If Truth Be Told

Beverley Cooper has written an excellent play about Alice Munro, even though the play calls her Peg Dunlop and changes the name of the town from Clinton to something else unmemorable. But there was a particular thrill to see this play just down the road from Clinton where the real Alice lived and wrote.

The play is centred around the potential censorship of Peg’s book, along with The Diviners, Catcher in the Rye and Of Mice and Men. Parents get upset, take sides, have meetings, just as it actually happened in 1977.

Catherine Fitch was excellent as Peg Dunlap, the writer who has returned to her home town to look after her dying mother. Rebecca Auerbach as Maisie Piggott is torn between her disapproval of the book, her liking for the author and her need for the money she gets working for Peg. Her daughter Jennifer played by new talent Megan Chalmers is embarrassed by her mother’s protest and by the fact that she has not yet read the book in question. Anita La Selva was the teacher who selected and loved the book. J. D. Nicholson was the school trustee and church elder who led the protest against.  It was interesting in this time of Trump and the US right wing activities to hear that the group who objected had help and support from a US right wing religious group.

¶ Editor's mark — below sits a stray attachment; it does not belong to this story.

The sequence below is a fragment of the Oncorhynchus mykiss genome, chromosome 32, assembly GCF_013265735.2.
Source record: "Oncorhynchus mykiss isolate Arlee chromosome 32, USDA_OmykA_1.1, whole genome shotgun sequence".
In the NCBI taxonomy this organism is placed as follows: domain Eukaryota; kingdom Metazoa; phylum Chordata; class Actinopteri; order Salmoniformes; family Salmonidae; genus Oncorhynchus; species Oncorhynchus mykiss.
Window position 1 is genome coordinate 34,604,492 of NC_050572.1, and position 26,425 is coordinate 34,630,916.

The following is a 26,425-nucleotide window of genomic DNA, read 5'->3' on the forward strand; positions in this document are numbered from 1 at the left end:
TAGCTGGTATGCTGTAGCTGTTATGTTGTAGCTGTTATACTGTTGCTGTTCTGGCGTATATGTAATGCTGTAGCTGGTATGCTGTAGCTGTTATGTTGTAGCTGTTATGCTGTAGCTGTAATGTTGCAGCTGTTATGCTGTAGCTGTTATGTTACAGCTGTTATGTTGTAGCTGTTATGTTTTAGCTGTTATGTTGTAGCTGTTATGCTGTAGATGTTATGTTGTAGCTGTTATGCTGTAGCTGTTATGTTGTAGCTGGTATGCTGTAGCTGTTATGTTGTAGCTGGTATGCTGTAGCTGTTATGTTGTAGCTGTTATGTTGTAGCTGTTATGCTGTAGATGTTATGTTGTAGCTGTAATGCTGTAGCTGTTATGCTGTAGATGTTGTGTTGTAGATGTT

The play is more than just a discussion of censorship. It carefully brings out the human issues about coming home and meeting friends from your past. You have changed and so have they, but ultimately they are still your friends. Maybe not your best friends, but still your friends. Miles Potter again showed his skill as director.


About cathyriggall

Theatre junkie, who thinks live theatre is the ultimate form of living on the edge. You never know what will happen when an actor steps on the stage.
This entry was posted in Blyth 2016, Uncategorized and tagged , , , , , . Bookmark the permalink.

One Response to If Truth Be Told

  1. keithhpotter says:

    It is fascinating that Blyth can be so intensely local and yet produce such high class productions that speak to much broader concerns.
    Well written, well directed, well acted. Well worth the drive to Blyth, (although I am glad Warren did the driving).

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